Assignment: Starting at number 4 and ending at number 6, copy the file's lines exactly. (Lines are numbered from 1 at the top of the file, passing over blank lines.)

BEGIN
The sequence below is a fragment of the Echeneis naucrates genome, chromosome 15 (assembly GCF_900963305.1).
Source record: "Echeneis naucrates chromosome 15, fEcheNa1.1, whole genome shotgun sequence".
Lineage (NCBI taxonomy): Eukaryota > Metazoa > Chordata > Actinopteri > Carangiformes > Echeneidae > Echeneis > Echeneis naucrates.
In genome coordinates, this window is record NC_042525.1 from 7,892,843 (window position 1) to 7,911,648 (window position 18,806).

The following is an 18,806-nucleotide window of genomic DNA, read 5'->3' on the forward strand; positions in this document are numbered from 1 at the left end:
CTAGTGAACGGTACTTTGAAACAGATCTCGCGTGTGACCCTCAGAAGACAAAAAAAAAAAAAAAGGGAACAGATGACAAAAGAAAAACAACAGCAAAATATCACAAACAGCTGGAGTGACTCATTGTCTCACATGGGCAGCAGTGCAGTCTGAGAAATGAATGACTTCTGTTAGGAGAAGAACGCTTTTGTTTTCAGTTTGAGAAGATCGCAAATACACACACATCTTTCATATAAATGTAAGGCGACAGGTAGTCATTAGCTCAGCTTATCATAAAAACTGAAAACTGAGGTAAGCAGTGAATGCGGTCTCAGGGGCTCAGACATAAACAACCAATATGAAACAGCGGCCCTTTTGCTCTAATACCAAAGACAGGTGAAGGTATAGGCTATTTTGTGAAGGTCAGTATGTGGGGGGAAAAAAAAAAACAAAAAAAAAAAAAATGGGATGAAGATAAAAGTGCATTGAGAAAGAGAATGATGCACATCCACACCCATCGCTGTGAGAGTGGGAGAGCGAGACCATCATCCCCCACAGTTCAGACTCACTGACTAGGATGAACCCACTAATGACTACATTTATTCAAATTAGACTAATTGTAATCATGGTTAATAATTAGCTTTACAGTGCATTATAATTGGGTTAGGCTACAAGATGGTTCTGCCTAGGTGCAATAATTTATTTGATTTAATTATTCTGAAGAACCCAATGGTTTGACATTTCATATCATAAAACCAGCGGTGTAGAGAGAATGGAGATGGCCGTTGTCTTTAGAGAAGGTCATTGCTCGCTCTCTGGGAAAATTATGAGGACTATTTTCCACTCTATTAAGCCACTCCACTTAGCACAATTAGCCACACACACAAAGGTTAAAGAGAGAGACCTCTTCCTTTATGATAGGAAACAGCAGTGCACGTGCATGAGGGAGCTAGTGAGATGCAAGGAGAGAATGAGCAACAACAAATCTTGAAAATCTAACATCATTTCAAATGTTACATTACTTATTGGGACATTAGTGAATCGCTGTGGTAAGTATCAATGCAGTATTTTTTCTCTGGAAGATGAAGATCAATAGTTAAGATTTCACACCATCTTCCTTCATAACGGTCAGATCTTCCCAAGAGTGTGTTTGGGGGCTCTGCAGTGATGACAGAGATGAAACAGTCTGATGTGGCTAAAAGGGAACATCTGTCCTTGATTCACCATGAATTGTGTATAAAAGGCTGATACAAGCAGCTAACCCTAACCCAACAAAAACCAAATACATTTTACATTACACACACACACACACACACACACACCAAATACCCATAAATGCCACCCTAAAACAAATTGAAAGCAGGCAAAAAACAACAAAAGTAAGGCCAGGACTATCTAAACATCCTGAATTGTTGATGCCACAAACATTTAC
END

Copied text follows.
In genome coordinates, this window is record NC_042525.1 from 7,892,843 (window position 1) to 7,911,648 (window position 18,806).

The following is an 18,806-nucleotide window of genomic DNA, read 5'->3' on the forward strand; positions in this document are numbered from 1 at the left end:
CTAGTGAACGGTACTTTGAAACAGATCTCGCGTGTGACCCTCAGAAGACAAAAAAAAAAAAAAAGGGAACAGATGACAAAAGAAAAACAACAGCAAAATATCACAAACAGCTGGAGTGACTCATTGTCTCACATGGGCAGCAGTGCAGTCTGAGAAATGAATGACTTCTGTTAGGAGAAGAACGCTTTTGTTTTCAGTTTGAGAAGATCGCAAATACACACACATCTTTCATATAAATGTAAGGCGACAGGTAGTCATTAGCTCAGCTTATCATAAAAACTGAAAACTGAGGTAAGCAGTGAATGCGGTCTCAGGGGCTCAGACATAAACAACCAATATGAAACAGCGGCCCTTTTGCTCTAATACCAAAGACAGGTGAAGGTATAGGCTATTTTGTGAAGGTCAGTATGTGGGGGGAAAAAAAAAAACAAAAAAAAAAAAAATGGGATGAAGATAAAAGTGCATTGAGAAAGAGAATGATGCACATCCACACCCATCGCTGTGAGAGTGGGAGAGCGAGACCATCATCCCCCACAGTTCAGACTCACTGACTAGGATGAACCCACTAATGACTACATTTATTCAAATTAGACTAATTGTAATCATGGTTAATAATTAGCTTTACAGTGCATTATAATTGGGTTAGGCTACAAGATGGTTCTGCCTAGGTGCAATAATTTATTTGATTTAATTATTCTGAAGAACCCAATGGTTTGACATTTCATATCATAAAACCAGCGGTGTAGAGAGAATGGAGATGGCCGTTGTCTTTAGAGAAGGTCATTGCTCGCTCTCTGGGAAAATTATGAGGACTATTTTCCACTCTATTAAGCCACTCCACTTAGCACAATTAGCCACACACACAAAGGTTAAAGAGAGAGACCTCTTCCTTTATGATAGGAAACAGCAGTGCACGTGCATGAGGGAGCTAGTGAGATGCAAGGAGAGAATGAGCAACAACAAATCTTGAAAATCTAACATCATTTCAAATGTTACATTACTTATTGGGACATTAGTGAATCGCTGTGGTAAGTATCAATGCAGTATTTTTTCTCTGGAAGATGAAGATCAATAGTTAAGATTTCACACCATCTTCCTTCATAACGGTCAGATCTTCCCAAGAGTGTGTTTGGGGGCTCTGCAGTGATGACAGAGATGAAACAGTCTGATGTGGCTAAAAGGGAACATCTGTCCTTGATTCACCATGAATTGTGTATAAAAGGCTGATACAAGCAGCTAACCCTAACCCAACAAAAACCAAATACATTTTACATTACACACACACACACACACACACACACCAAATACCCATAAATGCCACCCTAAAACAAATTGAAAGCAGGCAAAAAACAACAAAAGTAAGGCCAGGACTATCTAAACATCCTGAATTGTTGATGCCACAAACATTTAC